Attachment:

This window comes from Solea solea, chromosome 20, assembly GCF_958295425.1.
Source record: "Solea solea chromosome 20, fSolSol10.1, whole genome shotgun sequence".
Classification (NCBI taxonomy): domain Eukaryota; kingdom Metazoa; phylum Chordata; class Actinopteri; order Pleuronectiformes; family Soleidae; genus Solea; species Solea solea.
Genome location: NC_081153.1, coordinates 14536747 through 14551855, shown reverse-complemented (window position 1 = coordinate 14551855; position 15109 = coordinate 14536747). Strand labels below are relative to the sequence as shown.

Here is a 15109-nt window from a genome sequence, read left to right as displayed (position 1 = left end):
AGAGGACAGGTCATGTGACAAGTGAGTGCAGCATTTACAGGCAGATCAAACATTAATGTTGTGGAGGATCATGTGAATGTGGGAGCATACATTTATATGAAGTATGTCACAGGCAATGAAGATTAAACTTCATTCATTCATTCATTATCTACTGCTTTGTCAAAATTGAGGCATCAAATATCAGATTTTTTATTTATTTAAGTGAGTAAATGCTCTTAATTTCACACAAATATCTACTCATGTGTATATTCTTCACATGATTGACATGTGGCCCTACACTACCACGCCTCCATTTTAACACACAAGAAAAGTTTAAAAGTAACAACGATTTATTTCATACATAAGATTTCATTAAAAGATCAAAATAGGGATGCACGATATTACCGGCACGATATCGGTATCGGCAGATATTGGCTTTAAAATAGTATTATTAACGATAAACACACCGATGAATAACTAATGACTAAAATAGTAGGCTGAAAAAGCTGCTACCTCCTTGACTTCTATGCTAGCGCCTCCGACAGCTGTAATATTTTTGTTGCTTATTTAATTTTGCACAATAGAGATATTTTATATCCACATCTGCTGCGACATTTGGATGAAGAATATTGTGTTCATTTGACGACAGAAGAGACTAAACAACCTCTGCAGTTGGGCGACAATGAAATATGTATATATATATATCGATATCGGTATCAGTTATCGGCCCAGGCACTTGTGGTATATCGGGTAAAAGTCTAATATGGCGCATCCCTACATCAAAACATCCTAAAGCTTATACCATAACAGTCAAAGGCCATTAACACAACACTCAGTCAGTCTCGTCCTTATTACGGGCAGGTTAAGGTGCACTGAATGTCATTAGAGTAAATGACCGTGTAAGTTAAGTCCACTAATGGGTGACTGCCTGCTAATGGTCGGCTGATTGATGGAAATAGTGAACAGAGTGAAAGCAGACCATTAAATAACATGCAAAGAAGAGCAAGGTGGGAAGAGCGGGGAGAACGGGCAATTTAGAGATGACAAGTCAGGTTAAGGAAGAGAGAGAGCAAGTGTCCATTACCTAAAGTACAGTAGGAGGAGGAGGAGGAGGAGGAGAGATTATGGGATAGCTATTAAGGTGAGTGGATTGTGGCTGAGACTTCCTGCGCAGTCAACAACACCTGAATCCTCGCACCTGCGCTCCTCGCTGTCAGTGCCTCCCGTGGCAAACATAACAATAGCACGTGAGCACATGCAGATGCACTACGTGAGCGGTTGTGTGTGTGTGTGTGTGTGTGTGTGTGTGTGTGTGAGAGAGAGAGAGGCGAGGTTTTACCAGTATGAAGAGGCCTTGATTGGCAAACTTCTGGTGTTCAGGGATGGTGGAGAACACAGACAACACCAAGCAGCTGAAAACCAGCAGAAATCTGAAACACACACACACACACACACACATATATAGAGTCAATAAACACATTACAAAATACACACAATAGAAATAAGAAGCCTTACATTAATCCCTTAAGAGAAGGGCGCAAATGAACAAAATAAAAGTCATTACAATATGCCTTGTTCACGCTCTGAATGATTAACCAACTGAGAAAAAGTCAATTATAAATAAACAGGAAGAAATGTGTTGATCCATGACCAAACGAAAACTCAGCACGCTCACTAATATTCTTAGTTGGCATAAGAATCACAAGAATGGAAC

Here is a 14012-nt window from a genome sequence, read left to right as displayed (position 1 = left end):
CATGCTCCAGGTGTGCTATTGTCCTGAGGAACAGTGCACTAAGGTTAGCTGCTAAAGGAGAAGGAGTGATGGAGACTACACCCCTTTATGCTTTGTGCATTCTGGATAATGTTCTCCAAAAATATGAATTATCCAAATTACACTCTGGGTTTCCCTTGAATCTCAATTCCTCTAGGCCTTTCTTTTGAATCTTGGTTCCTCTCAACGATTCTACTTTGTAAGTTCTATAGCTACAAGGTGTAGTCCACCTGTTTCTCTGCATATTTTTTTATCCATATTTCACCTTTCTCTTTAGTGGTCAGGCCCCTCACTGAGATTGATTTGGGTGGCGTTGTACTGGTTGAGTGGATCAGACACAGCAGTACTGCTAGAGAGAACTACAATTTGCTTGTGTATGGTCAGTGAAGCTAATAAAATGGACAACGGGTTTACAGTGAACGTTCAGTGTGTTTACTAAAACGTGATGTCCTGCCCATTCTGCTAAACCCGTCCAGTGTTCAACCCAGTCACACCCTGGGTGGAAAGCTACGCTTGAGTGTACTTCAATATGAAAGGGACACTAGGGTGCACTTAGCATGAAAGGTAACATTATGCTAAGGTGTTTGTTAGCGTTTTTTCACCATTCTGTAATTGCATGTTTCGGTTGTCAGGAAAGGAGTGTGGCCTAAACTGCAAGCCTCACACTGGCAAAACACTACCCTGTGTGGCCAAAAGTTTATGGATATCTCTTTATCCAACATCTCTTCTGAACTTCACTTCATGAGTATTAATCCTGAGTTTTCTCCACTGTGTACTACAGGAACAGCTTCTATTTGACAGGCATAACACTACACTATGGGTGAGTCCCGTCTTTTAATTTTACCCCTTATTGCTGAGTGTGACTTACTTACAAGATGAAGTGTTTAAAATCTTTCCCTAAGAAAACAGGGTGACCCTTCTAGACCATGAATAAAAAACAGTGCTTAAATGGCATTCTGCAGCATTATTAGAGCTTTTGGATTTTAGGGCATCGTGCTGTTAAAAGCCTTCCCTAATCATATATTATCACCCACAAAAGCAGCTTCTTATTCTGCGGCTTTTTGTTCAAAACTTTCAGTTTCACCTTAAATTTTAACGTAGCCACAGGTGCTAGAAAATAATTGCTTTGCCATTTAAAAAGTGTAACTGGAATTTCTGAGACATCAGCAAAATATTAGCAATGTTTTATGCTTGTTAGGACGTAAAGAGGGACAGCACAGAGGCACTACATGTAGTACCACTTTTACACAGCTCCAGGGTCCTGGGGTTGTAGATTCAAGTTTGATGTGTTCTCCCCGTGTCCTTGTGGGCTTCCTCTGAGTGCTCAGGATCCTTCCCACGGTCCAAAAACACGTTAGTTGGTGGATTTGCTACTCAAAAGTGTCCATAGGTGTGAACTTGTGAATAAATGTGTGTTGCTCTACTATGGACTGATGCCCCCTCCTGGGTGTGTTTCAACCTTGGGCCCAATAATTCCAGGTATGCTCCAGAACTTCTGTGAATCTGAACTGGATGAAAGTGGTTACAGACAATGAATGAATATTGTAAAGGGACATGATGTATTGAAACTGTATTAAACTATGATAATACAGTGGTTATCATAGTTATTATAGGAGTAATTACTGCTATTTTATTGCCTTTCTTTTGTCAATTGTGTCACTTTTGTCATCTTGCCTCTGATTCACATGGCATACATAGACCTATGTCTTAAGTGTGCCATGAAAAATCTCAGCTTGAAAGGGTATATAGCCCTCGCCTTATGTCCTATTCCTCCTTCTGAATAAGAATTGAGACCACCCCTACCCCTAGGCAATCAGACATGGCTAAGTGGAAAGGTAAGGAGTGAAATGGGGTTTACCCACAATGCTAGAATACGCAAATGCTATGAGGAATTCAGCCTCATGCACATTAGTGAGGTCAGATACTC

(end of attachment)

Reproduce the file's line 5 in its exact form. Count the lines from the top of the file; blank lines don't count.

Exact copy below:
Here is a 15109-nt window from a genome sequence, read left to right as displayed (position 1 = left end):